May 25 2013 Latest news:
by Josh Pettitt
Friday, January 25, 2013
MP Glenda Jackson has confirmed that she will not defend the marginal Hampstead and Kilburn seat, sparking a contest to choose Labour’s next parliamentary candidate.
Although the veteran MP revealed to the Ham&High in 2011 that she would contest the next general election, it was only at a meeting last Thursday that Camden Labour Party was informed of her intention to stand down.
The move has triggered speculation over who will fight for the seat, which has been targeted by both the Conservatives and Liberal Democrats.
Ms Jackson, who has been the MP for the constituency since 1992, scraped to victory in 2010 with a majority of just 42 votes – the narrowest margin in the country.
In 2011, she told the Ham&High: “If this government stays until 2015 – they may not of course, but if they do – I will be almost 80 and by then it will be time for someone else to have a turn.”
The Tories were due to name their parliamentary candidate last night. The Lib Dems announced last week that Emily Frith would stand for the party, in what is expected to be a hotly contested three-way battle.
Camden Labour Party has said it will consult the national party on whether to select an all-women shortlist.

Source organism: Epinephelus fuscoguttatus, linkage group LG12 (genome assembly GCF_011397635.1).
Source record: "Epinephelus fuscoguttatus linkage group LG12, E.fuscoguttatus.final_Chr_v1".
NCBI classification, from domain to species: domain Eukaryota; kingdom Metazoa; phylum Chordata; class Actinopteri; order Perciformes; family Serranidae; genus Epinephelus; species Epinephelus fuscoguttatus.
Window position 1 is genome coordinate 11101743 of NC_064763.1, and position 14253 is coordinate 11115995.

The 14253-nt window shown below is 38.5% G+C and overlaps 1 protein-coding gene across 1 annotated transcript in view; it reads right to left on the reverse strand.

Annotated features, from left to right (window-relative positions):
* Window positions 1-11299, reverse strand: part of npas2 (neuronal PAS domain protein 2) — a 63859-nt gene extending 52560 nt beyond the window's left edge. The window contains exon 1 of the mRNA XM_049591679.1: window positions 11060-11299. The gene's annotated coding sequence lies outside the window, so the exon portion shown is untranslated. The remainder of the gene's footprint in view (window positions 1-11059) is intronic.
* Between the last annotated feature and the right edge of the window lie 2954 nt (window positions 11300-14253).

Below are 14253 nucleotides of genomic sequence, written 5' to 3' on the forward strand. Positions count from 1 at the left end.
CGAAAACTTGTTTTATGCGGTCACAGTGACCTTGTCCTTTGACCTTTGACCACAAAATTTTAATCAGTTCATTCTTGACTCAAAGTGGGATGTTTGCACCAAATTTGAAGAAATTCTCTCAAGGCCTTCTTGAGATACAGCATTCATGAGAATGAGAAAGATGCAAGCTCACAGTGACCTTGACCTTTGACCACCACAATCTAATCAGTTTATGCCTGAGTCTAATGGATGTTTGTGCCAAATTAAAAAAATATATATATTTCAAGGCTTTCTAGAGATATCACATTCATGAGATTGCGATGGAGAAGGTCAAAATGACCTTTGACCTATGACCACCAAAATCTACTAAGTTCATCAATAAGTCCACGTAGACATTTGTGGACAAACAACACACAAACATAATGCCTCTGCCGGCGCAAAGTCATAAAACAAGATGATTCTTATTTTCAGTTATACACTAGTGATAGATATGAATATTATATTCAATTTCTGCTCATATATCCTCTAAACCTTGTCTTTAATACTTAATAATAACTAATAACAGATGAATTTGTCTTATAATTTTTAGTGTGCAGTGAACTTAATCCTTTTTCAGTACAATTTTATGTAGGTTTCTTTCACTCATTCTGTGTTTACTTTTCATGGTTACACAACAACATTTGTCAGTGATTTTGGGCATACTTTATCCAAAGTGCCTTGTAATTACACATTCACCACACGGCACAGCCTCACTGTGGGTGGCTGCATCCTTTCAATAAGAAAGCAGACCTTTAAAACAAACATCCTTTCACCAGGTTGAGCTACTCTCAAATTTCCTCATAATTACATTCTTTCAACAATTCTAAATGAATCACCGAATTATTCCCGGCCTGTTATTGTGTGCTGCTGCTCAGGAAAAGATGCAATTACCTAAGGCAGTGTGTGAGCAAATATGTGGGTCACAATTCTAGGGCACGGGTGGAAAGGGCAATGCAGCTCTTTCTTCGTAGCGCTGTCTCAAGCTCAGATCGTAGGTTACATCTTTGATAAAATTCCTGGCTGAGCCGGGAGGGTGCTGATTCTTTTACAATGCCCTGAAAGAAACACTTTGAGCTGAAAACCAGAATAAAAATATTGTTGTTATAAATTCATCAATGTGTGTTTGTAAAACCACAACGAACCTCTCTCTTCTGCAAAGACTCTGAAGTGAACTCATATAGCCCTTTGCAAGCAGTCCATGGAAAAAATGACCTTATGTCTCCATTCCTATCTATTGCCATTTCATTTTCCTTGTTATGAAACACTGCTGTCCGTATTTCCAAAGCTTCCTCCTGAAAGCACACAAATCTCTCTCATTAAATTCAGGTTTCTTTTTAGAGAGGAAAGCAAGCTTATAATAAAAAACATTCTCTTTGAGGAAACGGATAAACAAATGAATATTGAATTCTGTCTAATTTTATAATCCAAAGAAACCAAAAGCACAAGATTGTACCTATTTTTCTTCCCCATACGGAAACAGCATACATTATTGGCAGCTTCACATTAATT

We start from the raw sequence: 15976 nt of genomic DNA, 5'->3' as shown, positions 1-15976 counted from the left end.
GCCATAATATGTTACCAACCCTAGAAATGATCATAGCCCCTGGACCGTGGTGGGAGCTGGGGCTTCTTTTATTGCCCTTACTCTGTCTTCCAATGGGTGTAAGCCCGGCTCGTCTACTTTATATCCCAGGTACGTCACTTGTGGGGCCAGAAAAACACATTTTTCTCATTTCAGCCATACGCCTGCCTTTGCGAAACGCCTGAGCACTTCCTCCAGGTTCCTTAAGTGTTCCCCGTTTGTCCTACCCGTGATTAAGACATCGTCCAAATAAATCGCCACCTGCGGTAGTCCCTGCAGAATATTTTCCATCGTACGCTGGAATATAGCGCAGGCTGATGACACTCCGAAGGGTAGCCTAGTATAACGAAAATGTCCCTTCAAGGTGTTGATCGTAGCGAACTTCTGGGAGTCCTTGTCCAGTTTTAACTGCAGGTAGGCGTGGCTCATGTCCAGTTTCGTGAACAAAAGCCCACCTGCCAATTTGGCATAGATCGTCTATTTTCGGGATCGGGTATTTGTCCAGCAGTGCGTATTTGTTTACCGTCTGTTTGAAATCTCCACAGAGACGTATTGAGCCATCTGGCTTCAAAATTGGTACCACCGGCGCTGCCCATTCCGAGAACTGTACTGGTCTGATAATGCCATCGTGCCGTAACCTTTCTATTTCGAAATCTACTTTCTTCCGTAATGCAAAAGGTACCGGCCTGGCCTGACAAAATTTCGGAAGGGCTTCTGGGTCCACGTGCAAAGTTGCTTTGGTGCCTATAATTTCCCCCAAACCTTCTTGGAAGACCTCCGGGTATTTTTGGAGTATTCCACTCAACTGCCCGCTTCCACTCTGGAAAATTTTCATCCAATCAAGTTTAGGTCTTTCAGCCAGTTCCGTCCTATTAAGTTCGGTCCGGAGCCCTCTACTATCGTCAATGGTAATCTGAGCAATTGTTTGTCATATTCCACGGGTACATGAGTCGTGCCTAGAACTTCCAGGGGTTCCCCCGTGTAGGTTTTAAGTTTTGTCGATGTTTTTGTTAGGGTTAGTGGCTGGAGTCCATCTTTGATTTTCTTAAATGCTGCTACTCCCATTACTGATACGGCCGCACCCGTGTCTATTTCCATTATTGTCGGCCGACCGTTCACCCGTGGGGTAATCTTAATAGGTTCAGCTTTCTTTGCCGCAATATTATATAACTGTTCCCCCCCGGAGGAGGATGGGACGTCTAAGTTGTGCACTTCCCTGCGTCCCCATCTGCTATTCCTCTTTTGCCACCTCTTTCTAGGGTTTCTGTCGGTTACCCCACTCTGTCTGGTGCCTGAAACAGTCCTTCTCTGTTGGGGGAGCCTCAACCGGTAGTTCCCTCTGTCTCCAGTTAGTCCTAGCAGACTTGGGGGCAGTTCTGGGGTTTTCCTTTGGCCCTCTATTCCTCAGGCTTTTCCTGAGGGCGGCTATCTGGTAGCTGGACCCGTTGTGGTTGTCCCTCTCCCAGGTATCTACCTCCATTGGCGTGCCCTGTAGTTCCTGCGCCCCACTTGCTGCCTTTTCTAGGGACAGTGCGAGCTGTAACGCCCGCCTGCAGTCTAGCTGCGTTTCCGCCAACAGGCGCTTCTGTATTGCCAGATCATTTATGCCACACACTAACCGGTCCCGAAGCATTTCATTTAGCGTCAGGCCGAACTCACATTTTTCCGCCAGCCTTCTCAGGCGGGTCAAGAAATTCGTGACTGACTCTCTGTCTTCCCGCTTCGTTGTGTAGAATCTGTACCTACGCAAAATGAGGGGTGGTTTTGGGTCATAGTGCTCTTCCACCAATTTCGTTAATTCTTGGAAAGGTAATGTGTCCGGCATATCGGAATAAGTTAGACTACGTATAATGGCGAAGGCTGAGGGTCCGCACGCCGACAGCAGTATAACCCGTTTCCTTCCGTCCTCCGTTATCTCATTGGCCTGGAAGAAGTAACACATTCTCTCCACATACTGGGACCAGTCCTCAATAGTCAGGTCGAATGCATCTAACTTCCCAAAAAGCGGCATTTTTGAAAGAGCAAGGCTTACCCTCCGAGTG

Although the candidates are not expected to be unveiled until March, Highgate councillor Sally Gimson has thrown her hat into the ring.
Cllr Gimson, who unsuccessfully stood for the parliamentary seat of South Leicestershire in 2010, said: “I am interested in standing, but obviously this is at the very beginning of a very long selection process.”
Camden Council cabinet member Cllr Tulip Siddiq has not publicly declared her intention to seek the candidacy, but is understood to be interested in standing.
Fiona Millar, an education writer and the partner of former Labour spin doctor Alastair Campbell, has also been mooted as a possible candidate, but party insiders said they doubted she would contest a full-on selection battle.
Camden Council leader Cllr Sarah Hayward has ruled herself out and said she would remain impartial.
Sources within the Labour Party said they were keen for a familiar face in the community to replace Ms Jackson, who lives in Blackheath, south London.